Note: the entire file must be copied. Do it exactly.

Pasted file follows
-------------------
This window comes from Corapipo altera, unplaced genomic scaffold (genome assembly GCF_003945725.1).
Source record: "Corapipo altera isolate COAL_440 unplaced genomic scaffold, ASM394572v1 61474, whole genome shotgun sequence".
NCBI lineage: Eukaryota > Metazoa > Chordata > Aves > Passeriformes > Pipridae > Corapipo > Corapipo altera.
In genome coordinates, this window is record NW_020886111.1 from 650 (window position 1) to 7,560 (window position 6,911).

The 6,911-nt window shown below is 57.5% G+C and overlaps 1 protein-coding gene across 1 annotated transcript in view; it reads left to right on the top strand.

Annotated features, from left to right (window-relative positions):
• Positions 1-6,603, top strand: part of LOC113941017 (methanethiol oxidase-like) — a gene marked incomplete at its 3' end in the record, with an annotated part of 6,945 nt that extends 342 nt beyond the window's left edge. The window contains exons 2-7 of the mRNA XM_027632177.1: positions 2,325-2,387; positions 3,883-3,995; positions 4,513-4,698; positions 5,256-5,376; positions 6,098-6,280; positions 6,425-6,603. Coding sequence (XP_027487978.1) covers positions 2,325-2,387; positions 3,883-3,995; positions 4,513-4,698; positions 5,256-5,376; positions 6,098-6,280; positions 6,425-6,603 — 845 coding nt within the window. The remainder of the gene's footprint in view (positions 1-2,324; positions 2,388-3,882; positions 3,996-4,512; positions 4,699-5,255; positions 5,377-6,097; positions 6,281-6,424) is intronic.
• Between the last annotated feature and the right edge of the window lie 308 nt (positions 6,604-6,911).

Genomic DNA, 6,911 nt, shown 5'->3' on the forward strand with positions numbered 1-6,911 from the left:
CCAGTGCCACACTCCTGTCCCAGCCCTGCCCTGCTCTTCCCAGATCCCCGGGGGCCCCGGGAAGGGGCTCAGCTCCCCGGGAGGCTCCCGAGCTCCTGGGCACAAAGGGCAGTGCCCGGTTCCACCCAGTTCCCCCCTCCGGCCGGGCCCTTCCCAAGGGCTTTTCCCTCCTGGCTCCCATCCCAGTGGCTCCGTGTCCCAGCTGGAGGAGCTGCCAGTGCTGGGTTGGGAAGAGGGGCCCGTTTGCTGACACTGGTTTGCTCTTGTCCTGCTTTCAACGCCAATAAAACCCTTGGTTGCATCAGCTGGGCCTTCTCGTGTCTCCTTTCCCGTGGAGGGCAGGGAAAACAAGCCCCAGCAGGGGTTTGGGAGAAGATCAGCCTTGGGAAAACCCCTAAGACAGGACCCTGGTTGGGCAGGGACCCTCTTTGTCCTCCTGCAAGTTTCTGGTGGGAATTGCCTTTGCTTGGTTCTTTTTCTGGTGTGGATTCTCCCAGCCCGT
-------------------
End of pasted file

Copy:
This window comes from Corapipo altera, unplaced genomic scaffold (genome assembly GCF_003945725.1).
Source record: "Corapipo altera isolate COAL_440 unplaced genomic scaffold, ASM394572v1 61474, whole genome shotgun sequence".
NCBI lineage: Eukaryota > Metazoa > Chordata > Aves > Passeriformes > Pipridae > Corapipo > Corapipo altera.
In genome coordinates, this window is record NW_020886111.1 from 650 (window position 1) to 7,560 (window position 6,911).

The 6,911-nt window shown below is 57.5% G+C and overlaps 1 protein-coding gene across 1 annotated transcript in view; it reads left to right on the top strand.

Annotated features, from left to right (window-relative positions):
• Positions 1-6,603, top strand: part of LOC113941017 (methanethiol oxidase-like) — a gene marked incomplete at its 3' end in the record, with an annotated part of 6,945 nt that extends 342 nt beyond the window's left edge. The window contains exons 2-7 of the mRNA XM_027632177.1: positions 2,325-2,387; positions 3,883-3,995; positions 4,513-4,698; positions 5,256-5,376; positions 6,098-6,280; positions 6,425-6,603. Coding sequence (XP_027487978.1) covers positions 2,325-2,387; positions 3,883-3,995; positions 4,513-4,698; positions 5,256-5,376; positions 6,098-6,280; positions 6,425-6,603 — 845 coding nt within the window. The remainder of the gene's footprint in view (positions 1-2,324; positions 2,388-3,882; positions 3,996-4,512; positions 4,699-5,255; positions 5,377-6,097; positions 6,281-6,424) is intronic.
• Between the last annotated feature and the right edge of the window lie 308 nt (positions 6,604-6,911).

Genomic DNA, 6,911 nt, shown 5'->3' on the forward strand with positions numbered 1-6,911 from the left:
CCAGTGCCACACTCCTGTCCCAGCCCTGCCCTGCTCTTCCCAGATCCCCGGGGGCCCCGGGAAGGGGCTCAGCTCCCCGGGAGGCTCCCGAGCTCCTGGGCACAAAGGGCAGTGCCCGGTTCCACCCAGTTCCCCCCTCCGGCCGGGCCCTTCCCAAGGGCTTTTCCCTCCTGGCTCCCATCCCAGTGGCTCCGTGTCCCAGCTGGAGGAGCTGCCAGTGCTGGGTTGGGAAGAGGGGCCCGTTTGCTGACACTGGTTTGCTCTTGTCCTGCTTTCAACGCCAATAAAACCCTTGGTTGCATCAGCTGGGCCTTCTCGTGTCTCCTTTCCCGTGGAGGGCAGGGAAAACAAGCCCCAGCAGGGGTTTGGGAGAAGATCAGCCTTGGGAAAACCCCTAAGACAGGACCCTGGTTGGGCAGGGACCCTCTTTGTCCTCCTGCAAGTTTCTGGTGGGAATTGCCTTTGCTTGGTTCTTTTTCTGGTGTGGATTCTCCCAGCCCGT